Yet, incredibly, many Jewish leaders are now making the exact same mistake about Palestinian Authority Prime Minister Mahmoud Abbas that they made about Arafat. And now it’s even worse — because while Arafat publicly made commitments but did not fulfill them, Abbas says openly, “I have no intention to dismantle Hamas and Islamic Jihad” and declares that the PA police “will not go house to house in search of weapons.”

Perhaps in another year or two, a major Jewish organization will take out yet another ad headlined, “It takes a big organization to admit it was wrong.” But how many more Israelis will die in the meantime? How many more one-sided concessions will be squeezed out of Israel? How many more terrorists will Israel be pressured into setting free?

In 1993, Arafat insisted that he wanted to live in peace with Israel. Just like Abbas says today. When he signed the Oslo accords, Arafat pledged to stop all violence against Israel and, for a time, there was, indeed, a reduction in terrorist attacks, just as Abbas did for seven weeks before a bus exploded in Jerusalem on Tuesday, killing 20 and wounding about 100.

Arafat’s words were pleasant sounding, like Abbas.’ People “wanted to be persuaded,” as the AJCongress newspaper ad put it. Today, too, people want to be persuaded. But to avoid repeating the mistakes of the Oslo years, we need to compare Abbas’ words to Abbas’ deeds.

Just like Arafat, Abbas is required to stop the vicious anti-Jewish and anti-Israel incitement that appears every day in the official P.A. media, school books, speeches and religious sermons. And just like Arafat, he refuses to stop it.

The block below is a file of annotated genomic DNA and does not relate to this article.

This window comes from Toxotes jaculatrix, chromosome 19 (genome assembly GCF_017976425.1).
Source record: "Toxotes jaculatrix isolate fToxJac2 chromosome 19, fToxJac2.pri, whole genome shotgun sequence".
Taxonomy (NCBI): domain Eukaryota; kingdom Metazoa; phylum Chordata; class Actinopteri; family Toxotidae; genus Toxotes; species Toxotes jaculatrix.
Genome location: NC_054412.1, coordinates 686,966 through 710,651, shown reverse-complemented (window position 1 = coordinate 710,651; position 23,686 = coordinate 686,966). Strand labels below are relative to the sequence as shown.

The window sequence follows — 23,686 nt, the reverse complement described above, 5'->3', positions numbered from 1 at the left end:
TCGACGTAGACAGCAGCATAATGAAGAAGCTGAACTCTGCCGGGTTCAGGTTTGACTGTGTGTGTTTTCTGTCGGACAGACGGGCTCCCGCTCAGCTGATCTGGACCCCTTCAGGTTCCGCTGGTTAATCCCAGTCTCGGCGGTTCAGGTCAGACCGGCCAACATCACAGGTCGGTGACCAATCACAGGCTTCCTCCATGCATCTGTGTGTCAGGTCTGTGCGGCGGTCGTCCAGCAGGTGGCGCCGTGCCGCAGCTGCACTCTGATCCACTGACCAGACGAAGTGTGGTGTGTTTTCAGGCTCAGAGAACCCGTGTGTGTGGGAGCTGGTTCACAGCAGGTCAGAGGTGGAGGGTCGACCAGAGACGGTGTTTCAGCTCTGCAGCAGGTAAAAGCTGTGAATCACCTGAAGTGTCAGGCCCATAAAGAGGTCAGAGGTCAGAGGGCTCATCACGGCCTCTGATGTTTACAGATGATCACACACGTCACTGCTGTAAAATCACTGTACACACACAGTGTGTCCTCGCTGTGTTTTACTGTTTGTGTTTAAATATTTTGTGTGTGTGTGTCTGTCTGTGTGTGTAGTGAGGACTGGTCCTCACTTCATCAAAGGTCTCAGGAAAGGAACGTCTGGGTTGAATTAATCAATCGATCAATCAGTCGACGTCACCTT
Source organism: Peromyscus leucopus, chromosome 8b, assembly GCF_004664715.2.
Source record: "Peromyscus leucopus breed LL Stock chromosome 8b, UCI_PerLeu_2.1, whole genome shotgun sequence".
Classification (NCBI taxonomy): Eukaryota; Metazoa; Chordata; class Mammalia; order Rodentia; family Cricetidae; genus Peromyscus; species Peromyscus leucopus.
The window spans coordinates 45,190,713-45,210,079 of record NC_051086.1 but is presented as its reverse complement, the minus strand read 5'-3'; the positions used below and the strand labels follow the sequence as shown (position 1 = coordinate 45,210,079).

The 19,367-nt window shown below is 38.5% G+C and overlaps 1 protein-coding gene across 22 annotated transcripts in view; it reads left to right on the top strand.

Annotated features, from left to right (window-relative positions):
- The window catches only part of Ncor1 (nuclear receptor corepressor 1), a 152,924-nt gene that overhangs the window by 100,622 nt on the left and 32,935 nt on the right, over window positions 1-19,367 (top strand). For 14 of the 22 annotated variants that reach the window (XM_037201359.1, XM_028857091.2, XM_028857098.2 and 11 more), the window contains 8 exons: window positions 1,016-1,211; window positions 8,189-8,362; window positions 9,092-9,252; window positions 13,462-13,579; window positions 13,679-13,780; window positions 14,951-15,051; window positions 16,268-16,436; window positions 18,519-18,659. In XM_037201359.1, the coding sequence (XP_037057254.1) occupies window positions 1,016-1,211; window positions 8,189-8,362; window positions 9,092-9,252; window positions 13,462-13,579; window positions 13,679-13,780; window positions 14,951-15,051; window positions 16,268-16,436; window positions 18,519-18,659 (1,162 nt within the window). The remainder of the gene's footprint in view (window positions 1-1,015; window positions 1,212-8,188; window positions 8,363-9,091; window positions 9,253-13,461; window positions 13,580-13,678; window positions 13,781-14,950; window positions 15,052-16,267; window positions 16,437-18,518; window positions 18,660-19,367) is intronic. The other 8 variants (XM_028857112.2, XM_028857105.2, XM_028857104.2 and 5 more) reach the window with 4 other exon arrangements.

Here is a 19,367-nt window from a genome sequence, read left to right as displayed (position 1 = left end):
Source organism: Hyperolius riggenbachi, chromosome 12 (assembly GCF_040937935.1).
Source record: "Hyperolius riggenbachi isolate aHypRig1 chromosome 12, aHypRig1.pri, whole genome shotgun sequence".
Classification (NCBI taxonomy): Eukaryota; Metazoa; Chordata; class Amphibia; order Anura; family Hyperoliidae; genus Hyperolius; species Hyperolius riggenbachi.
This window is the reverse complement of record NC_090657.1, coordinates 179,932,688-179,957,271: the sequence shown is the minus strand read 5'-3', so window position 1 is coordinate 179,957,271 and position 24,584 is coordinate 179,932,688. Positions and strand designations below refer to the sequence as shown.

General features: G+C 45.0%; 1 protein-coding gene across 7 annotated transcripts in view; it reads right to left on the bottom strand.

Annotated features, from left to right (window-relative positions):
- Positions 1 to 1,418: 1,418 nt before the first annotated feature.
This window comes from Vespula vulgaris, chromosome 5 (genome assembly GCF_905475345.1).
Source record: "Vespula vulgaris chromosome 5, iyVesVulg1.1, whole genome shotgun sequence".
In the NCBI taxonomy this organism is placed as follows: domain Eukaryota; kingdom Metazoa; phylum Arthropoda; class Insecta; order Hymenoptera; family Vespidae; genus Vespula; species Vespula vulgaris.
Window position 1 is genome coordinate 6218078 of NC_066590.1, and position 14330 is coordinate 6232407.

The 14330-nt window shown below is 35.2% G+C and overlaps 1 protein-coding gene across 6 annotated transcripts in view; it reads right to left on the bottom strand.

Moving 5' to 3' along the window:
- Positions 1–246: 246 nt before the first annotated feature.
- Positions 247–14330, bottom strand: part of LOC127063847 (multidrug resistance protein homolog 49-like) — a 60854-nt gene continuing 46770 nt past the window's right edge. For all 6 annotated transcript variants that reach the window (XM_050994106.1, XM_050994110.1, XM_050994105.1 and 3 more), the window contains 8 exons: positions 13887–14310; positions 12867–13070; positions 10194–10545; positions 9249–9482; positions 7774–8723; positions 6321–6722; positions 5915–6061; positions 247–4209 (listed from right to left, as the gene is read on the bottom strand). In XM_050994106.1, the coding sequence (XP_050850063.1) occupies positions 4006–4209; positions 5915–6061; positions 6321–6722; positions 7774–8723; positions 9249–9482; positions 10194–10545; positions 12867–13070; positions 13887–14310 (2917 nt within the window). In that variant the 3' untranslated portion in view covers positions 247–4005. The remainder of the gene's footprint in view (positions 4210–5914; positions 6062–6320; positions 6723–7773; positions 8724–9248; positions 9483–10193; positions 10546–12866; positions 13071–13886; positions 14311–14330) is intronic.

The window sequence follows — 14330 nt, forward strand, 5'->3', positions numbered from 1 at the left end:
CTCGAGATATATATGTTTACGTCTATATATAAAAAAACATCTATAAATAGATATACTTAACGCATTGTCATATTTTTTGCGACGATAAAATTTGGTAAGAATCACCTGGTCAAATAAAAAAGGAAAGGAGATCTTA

Just like Arafat, Abbas is required to treat Hamas and Islamic Jihad as terrorists, as enemies. And just like Arafat, he treats them as brothers and comrades, shelters them from Israeli arrest, demands that Israel free their imprisoned members, calls them “heroes” and “martyrs” and names streets and summer camps after them.

Ironically, while Jewish leaders and the Bush administration are championing Abbas as the “moderate” alternative to Arafat, Abbas makes it clear that he is as loyal to Arafat as ever.

Abbas co-founded the Fatah terrorist movement and was Arafat’s second in command for 40 years. He has said he makes no decisions without Arafat’s approval.

Abbas does not represent a “new” Palestinian Arab leadership, “not compromised by terror” — the condition that President Bush set in his June 2002 speech but subsequently ignored. Abbas is a terrorist who is temporarily using diplomacy to gain territory, Western funding and, perhaps, even a sovereign state.

The only difference between Abbas and Arafat is the suit and the shave.


Morton A. Klein is the national president of the Zionist Organization of America.